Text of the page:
May 14 2013 07:09 PM

Shaun of Shaun of the Dead' explains what it means to be on the Starship Enterprise

Simon Pegg is not James Doohan.

The summer movie season has barely arrived and already the multiplexes are stuffed with big-budget sequels. Get used to it—it's going to be like this for the next three months. Star Trek Into Darkness is the latest movie to warp its way into the fray, and it's got big shoes to fill. Not only does it need to live up to the Star Trek legacy and satisfy the franchise's supremely dedicated fans; it also has to stand up to Star Trek, J.J. Abrams' terrifically entertaining 2009 reboot. 

Abrams' Star Trek successfully straddled a fine line between being respectful of the past and brashly speeding into the future, reintroducing us to the Star Trek universe by creating an alternate Star Trek universe, complete with new versions of Kirk (Chris Pine), Spock (Zachary Quinto), Bones (Karl Urban) and the rest. The movie managed to reinvent both the proverbial wheel and the Starship Enterprise. 

"It's completely rejuvenating, while leaving all the doors open," Simon Pegg tells CityBeat. Pegg, maybe best known for Shaun of the Dead, plays Scotty, the ship's engineer, and his role has been expanded to include a couple of serious action sequences. 

"These films aren't prequels. There is no future that's been played out in this universe yet," Pegg says. "The other Star Trek universe, which started in 1966, that's already happened. And that's safe. We proved that in the first film. That's all intact, so we're in a have-our-cake-and-eat-it scenario. We can use the same characters, but anything can happen."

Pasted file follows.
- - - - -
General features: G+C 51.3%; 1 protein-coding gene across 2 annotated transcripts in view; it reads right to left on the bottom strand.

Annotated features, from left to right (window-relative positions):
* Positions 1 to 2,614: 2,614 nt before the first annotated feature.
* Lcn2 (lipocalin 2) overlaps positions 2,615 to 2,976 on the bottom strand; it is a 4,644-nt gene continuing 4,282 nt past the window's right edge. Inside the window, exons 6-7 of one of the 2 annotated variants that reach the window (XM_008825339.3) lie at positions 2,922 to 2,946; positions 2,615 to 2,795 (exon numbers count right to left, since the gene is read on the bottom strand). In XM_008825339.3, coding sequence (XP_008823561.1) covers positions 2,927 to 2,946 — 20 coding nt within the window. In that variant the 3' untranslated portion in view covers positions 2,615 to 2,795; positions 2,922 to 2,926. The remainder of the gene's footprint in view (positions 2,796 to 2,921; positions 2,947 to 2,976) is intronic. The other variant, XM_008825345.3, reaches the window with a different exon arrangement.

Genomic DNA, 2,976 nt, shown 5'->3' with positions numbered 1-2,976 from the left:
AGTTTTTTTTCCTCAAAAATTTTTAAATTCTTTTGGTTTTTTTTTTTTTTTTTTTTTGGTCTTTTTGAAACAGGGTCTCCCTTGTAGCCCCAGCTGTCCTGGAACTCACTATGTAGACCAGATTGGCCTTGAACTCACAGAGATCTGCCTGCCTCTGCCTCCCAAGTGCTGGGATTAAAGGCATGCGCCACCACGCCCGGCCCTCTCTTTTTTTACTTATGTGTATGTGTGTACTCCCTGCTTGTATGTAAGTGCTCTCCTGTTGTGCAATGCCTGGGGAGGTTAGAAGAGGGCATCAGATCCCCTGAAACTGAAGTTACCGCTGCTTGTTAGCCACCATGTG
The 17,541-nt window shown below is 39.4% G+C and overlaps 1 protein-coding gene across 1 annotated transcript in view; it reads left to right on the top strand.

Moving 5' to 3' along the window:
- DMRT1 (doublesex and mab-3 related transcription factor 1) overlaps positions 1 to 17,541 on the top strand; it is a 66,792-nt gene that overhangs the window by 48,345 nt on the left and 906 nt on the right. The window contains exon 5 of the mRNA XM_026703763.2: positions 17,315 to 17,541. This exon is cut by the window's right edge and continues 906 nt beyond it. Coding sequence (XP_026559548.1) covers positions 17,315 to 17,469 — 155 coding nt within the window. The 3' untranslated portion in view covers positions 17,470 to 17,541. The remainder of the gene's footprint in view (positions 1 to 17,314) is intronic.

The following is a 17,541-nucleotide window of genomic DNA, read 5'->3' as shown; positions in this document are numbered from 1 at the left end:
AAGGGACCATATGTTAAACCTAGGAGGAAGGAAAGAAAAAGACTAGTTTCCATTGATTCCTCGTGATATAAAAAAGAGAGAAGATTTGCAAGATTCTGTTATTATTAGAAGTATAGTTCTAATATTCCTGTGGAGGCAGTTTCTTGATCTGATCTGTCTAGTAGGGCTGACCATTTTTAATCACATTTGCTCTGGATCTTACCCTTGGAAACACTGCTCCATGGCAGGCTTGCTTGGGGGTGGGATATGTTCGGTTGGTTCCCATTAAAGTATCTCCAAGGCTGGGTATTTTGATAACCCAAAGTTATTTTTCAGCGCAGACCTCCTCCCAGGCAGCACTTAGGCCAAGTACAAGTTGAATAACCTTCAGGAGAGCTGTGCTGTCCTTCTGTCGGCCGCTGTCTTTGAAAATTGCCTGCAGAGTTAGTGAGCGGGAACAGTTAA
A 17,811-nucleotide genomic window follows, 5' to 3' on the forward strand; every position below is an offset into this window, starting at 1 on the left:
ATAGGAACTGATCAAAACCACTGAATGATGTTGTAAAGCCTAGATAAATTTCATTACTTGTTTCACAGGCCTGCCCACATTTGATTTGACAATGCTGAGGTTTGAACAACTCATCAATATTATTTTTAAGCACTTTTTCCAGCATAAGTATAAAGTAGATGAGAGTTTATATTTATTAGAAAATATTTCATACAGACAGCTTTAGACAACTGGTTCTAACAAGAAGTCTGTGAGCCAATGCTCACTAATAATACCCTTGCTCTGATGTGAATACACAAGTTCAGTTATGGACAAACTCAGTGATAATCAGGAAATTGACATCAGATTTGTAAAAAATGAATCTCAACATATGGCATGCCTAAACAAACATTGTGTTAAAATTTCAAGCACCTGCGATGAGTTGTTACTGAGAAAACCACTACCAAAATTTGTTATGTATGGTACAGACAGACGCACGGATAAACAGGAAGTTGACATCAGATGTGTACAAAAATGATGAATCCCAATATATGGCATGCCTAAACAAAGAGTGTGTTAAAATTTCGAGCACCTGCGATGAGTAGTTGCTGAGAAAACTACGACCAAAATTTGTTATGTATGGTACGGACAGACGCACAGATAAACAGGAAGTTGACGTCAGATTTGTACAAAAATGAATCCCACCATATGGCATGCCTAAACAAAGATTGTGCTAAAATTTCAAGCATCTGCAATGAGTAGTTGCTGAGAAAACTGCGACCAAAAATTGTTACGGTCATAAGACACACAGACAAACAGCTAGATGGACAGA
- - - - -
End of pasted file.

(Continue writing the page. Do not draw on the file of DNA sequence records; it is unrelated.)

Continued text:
In many ways, anything does happen in Into Darkness. Another piece of Trek history is introduced in the form of Benedict Cumberbatch (I won't explain his role—find spoilers online), and at least one character dies. The challenge is making another film that appeals to fans of the entire franchise—folks who first came aboard in 2009, as well as people who've never taken a trek. Pegg says that's where the writers come in. 

"The whole thing is surrounded by people who aren't hacks," he says. "They want to give it some depth and also invite new people in." 

Abrams wisely brought along the same writers from the 2009 film and added Damon Lindleoff, the brain behind Lost and Prometheus, projects that, even when they weren't successful, were still clever. 

Though the new film has contemporary themes, such as false-flag conspiracies and drone strikes, in many ways it feels less like a vital part of the Trek canon and more like a huge summer film that needs to make sure the myriad supporting players—like Pegg, John Cho (Sulu), Anton Yelchin (Chekov) and Zoe Saldana (Uhura)—get screen time. These are all talented, attractive people, but let's remember: Chekov didn't have a lot to do in every episode of the original Star Trek. At the same time, Pegg says, it's those original episodes that make what he and his other shipmates do so tricky. Much of the audience is familiar with these characters—but they also still think of other actors in those roles.

"It's a delicate balancing act, but at the same time, it's not Shakespeare," he says. "Scotty exists in the other universe, and I am the ultimate version of him. But that involves channeling the spirit of the character, trying to think about the choices that James [Doohan, the original Scotty] made as the progenitor of the character, and go along with that, but, at the same time, make him mine. 

"But I'm not playing James Doohan; I'm playing Scotty, and I tried to approach it like he, or any other actor, would have approached it, to look on the page and say, 'OK, he's a Scottish engineer, he works in space, he's fiercely intelligent, he's very principled and he's a bit stubborn." It's unusual, though, obviously, because you also have to be aware that it exists elsewhere."

Write to and You can follow Anders on Twitter at @anderswright.


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